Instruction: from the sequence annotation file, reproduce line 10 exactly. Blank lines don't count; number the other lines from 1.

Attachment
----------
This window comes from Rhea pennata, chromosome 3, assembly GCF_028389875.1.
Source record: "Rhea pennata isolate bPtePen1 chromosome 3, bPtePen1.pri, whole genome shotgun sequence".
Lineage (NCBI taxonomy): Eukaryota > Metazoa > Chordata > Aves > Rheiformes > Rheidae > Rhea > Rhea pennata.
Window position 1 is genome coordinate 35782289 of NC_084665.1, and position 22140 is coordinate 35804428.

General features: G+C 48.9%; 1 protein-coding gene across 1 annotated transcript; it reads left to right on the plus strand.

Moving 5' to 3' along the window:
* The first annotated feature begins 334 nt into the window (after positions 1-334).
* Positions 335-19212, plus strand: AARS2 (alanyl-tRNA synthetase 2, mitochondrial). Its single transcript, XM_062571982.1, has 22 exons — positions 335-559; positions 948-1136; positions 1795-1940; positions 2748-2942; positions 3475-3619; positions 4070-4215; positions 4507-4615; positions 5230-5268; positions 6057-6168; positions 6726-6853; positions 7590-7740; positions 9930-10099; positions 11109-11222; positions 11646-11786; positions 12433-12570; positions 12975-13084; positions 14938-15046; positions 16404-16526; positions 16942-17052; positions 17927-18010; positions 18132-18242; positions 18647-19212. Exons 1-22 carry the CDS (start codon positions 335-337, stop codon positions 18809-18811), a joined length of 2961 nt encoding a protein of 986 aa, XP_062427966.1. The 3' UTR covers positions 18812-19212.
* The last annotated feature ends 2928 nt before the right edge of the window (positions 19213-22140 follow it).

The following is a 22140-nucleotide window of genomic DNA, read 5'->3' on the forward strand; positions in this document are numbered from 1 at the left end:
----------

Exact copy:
The following is a 22140-nucleotide window of genomic DNA, read 5'->3' on the forward strand; positions in this document are numbered from 1 at the left end: